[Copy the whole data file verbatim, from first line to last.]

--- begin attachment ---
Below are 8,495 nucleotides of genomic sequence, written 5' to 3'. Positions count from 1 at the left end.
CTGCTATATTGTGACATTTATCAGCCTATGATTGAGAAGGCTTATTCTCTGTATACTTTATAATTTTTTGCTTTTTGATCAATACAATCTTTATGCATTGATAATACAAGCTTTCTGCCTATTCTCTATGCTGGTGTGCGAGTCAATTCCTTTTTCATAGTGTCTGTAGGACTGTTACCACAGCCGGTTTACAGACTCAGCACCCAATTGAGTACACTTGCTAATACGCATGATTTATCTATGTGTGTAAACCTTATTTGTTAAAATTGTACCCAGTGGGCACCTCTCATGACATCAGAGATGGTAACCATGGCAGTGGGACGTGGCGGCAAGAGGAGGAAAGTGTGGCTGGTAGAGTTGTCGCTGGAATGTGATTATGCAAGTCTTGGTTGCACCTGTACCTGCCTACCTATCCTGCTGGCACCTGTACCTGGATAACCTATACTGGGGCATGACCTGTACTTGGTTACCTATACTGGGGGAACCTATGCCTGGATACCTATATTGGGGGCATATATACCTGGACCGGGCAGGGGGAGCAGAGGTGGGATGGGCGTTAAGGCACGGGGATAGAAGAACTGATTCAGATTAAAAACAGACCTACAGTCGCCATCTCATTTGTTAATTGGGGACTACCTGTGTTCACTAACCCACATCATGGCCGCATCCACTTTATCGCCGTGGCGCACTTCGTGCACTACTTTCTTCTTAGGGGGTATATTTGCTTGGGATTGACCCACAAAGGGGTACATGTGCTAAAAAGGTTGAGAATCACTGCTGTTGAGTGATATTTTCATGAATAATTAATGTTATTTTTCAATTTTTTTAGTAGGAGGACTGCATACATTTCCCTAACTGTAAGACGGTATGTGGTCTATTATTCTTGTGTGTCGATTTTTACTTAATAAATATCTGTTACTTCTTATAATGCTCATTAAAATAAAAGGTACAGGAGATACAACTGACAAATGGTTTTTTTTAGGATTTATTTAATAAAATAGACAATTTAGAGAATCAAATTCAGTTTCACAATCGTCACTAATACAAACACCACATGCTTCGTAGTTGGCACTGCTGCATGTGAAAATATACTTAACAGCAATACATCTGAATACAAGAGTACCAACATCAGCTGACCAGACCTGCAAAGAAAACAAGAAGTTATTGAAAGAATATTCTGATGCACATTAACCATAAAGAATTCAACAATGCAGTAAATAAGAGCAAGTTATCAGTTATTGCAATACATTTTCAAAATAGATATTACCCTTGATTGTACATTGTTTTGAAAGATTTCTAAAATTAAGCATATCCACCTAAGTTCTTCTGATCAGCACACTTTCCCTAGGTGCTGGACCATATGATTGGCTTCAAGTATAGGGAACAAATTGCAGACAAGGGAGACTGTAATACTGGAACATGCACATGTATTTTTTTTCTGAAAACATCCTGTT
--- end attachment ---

Below are 8,495 nucleotides of genomic sequence, written 5' to 3'. Positions count from 1 at the left end.
CTGCTATATTGTGACATTTATCAGCCTATGATTGAGAAGGCTTATTCTCTGTATACTTTATAATTTTTTGCTTTTTGATCAATACAATCTTTATGCATTGATAATACAAGCTTTCTGCCTATTCTCTATGCTGGTGTGCGAGTCAATTCCTTTTTCATAGTGTCTGTAGGACTGTTACCACAGCCGGTTTACAGACTCAGCACCCAATTGAGTACACTTGCTAATACGCATGATTTATCTATGTGTGTAAACCTTATTTGTTAAAATTGTACCCAGTGGGCACCTCTCATGACATCAGAGATGGTAACCATGGCAGTGGGACGTGGCGGCAAGAGGAGGAAAGTGTGGCTGGTAGAGTTGTCGCTGGAATGTGATTATGCAAGTCTTGGTTGCACCTGTACCTGCCTACCTATCCTGCTGGCACCTGTACCTGGATAACCTATACTGGGGCATGACCTGTACTTGGTTACCTATACTGGGGGAACCTATGCCTGGATACCTATATTGGGGGCATATATACCTGGACCGGGCAGGGGGAGCAGAGGTGGGATGGGCGTTAAGGCACGGGGATAGAAGAACTGATTCAGATTAAAAACAGACCTACAGTCGCCATCTCATTTGTTAATTGGGGACTACCTGTGTTCACTAACCCACATCATGGCCGCATCCACTTTATCGCCGTGGCGCACTTCGTGCACTACTTTCTTCTTAGGGGGTATATTTGCTTGGGATTGACCCACAAAGGGGTACATGTGCTAAAAAGGTTGAGAATCACTGCTGTTGAGTGATATTTTCATGAATAATTAATGTTATTTTTCAATTTTTTTAGTAGGAGGACTGCATACATTTCCCTAACTGTAAGACGGTATGTGGTCTATTATTCTTGTGTGTCGATTTTTACTTAATAAATATCTGTTACTTCTTATAATGCTCATTAAAATAAAAGGTACAGGAGATACAACTGACAAATGGTTTTTTTTAGGATTTATTTAATAAAATAGACAATTTAGAGAATCAAATTCAGTTTCACAATCGTCACTAATACAAACACCACATGCTTCGTAGTTGGCACTGCTGCATGTGAAAATATACTTAACAGCAATACATCTGAATACAAGAGTACCAACATCAGCTGACCAGACCTGCAAAGAAAACAAGAAGTTATTGAAAGAATATTCTGATGCACATTAACCATAAAGAATTCAACAATGCAGTAAATAAGAGCAAGTTATCAGTTATTGCAATACATTTTCAAAATAGATATTACCCTTGATTGTACATTGTTTTGAAAGATTTCTAAAATTAAGCATATCCACCTAAGTTCTTCTGATCAGCACACTTTCCCTAGGTGCTGGACCATATGATTGGCTTCAAGTATAGGGAACAAATTGCAGACAAGGGAGACTGTAATACTGGAACATGCACATGTATTTTTTTTCTGAAAACATCCTGTT